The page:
Monday, September 14

Buddha Got It Backwards

In Buddhism, the Second Noble Truth (out of Four) is that desire causes suffering.

"Suffering is caused by craving or attachments to worldly pleasures of all kinds. This is often expressed as a deluded clinging to a certain sense of existence, to selfhood, or to the things or phenomena that we consider the cause of happiness or unhappiness."

I'm sorry, but I think suffering causes desire.

If I am born, I age, I am sick or near death, if I am filled with sorrow, lamentation, pain, grief and despair, I am involved in something displeasing, or I am separate from something pleasing, or I am not getting what I want, then I am Suffering, and my next state of being is to Desire to end the Suffering.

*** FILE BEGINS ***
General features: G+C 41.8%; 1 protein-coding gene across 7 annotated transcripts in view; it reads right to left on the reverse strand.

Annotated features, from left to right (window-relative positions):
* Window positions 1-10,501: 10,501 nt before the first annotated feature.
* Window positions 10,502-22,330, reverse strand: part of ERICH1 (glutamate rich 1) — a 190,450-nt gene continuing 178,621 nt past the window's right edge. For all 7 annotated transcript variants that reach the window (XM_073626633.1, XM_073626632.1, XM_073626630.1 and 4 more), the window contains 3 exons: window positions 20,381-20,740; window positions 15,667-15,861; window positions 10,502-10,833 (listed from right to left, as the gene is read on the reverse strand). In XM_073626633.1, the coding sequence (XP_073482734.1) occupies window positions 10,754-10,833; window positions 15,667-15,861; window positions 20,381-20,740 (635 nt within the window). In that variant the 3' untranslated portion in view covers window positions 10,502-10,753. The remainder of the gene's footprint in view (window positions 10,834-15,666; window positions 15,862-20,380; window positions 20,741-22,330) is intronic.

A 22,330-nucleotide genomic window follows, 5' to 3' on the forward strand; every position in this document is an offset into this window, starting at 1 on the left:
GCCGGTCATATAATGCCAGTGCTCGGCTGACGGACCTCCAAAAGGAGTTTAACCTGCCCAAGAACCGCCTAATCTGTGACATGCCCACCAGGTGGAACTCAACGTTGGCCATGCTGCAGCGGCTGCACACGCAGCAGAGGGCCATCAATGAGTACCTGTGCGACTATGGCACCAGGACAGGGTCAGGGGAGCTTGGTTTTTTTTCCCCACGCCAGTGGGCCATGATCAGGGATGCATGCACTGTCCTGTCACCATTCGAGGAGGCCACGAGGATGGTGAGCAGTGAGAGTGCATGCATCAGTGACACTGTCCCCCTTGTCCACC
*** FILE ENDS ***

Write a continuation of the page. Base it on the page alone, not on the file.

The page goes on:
Thus, the pursuit to cease all desires is fruitless, because it does not end suffering, it only suppresses the body's natural warning system that something is amiss. It is the same as if a doctor treated your symptoms, and didn't cure the disease.


This is not to say that desire should run rampant, and that hedonism is good. Instead, I assert that desire should exactly equal the amount of suffering. If you desire for more than you suffer, then you are as unwise as someone that desires less than they suffer. If you are sick, you should desire medicine, not a mansion or a yacht.

The enlightened one knows themselves perfectly, and equates every suffering they feel with an equal amount of desire, and acts accordingly.

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